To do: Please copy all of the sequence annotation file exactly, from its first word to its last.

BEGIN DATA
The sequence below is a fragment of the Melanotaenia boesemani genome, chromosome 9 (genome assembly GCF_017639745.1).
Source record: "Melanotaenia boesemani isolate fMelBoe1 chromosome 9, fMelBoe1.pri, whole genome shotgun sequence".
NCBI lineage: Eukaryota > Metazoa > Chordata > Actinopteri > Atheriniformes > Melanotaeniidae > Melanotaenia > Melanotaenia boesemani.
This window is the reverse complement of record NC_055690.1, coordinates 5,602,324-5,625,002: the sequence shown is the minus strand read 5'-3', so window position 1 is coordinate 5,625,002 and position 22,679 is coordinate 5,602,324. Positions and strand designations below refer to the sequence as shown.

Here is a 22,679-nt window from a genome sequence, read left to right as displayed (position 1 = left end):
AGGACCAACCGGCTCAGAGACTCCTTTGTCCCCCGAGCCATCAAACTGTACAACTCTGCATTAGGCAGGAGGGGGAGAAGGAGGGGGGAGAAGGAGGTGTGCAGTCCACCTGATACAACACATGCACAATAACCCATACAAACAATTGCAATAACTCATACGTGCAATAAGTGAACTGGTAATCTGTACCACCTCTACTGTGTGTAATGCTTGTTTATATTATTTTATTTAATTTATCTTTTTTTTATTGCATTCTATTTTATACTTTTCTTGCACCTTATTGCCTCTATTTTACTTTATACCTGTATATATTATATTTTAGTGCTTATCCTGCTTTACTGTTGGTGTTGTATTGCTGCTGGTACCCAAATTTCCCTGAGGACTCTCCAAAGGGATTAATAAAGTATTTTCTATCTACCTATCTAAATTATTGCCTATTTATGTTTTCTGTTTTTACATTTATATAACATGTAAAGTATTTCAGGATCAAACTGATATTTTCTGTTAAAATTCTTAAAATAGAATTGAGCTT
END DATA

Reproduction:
The sequence below is a fragment of the Melanotaenia boesemani genome, chromosome 9 (genome assembly GCF_017639745.1).
Source record: "Melanotaenia boesemani isolate fMelBoe1 chromosome 9, fMelBoe1.pri, whole genome shotgun sequence".
NCBI lineage: Eukaryota > Metazoa > Chordata > Actinopteri > Atheriniformes > Melanotaeniidae > Melanotaenia > Melanotaenia boesemani.
This window is the reverse complement of record NC_055690.1, coordinates 5,602,324-5,625,002: the sequence shown is the minus strand read 5'-3', so window position 1 is coordinate 5,625,002 and position 22,679 is coordinate 5,602,324. Positions and strand designations below refer to the sequence as shown.

Here is a 22,679-nt window from a genome sequence, read left to right as displayed (position 1 = left end):
AGGACCAACCGGCTCAGAGACTCCTTTGTCCCCCGAGCCATCAAACTGTACAACTCTGCATTAGGCAGGAGGGGGAGAAGGAGGGGGGAGAAGGAGGTGTGCAGTCCACCTGATACAACACATGCACAATAACCCATACAAACAATTGCAATAACTCATACGTGCAATAAGTGAACTGGTAATCTGTACCACCTCTACTGTGTGTAATGCTTGTTTATATTATTTTATTTAATTTATCTTTTTTTTATTGCATTCTATTTTATACTTTTCTTGCACCTTATTGCCTCTATTTTACTTTATACCTGTATATATTATATTTTAGTGCTTATCCTGCTTTACTGTTGGTGTTGTATTGCTGCTGGTACCCAAATTTCCCTGAGGACTCTCCAAAGGGATTAATAAAGTATTTTCTATCTACCTATCTAAATTATTGCCTATTTATGTTTTCTGTTTTTACATTTATATAACATGTAAAGTATTTCAGGATCAAACTGATATTTTCTGTTAAAATTCTTAAAATAGAATTGAGCTT